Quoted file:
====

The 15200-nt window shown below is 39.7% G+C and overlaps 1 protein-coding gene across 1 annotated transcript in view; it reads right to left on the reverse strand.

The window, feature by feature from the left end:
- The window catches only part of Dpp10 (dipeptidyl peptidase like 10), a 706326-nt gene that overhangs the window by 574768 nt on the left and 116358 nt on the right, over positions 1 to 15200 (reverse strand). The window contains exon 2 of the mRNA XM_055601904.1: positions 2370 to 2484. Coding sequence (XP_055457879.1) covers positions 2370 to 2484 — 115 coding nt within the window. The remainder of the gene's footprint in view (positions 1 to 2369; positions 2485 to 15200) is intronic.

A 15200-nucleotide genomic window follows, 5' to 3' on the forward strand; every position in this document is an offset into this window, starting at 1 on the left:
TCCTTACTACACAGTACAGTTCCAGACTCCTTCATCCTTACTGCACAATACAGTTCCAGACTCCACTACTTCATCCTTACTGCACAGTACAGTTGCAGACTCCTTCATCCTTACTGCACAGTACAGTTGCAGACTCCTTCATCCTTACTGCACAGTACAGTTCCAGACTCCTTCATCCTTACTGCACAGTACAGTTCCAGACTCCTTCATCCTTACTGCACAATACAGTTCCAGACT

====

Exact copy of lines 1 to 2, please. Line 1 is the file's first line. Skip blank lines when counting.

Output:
The 15200-nt window shown below is 39.7% G+C and overlaps 1 protein-coding gene across 1 annotated transcript in view; it reads right to left on the reverse strand.

The window, feature by feature from the left end: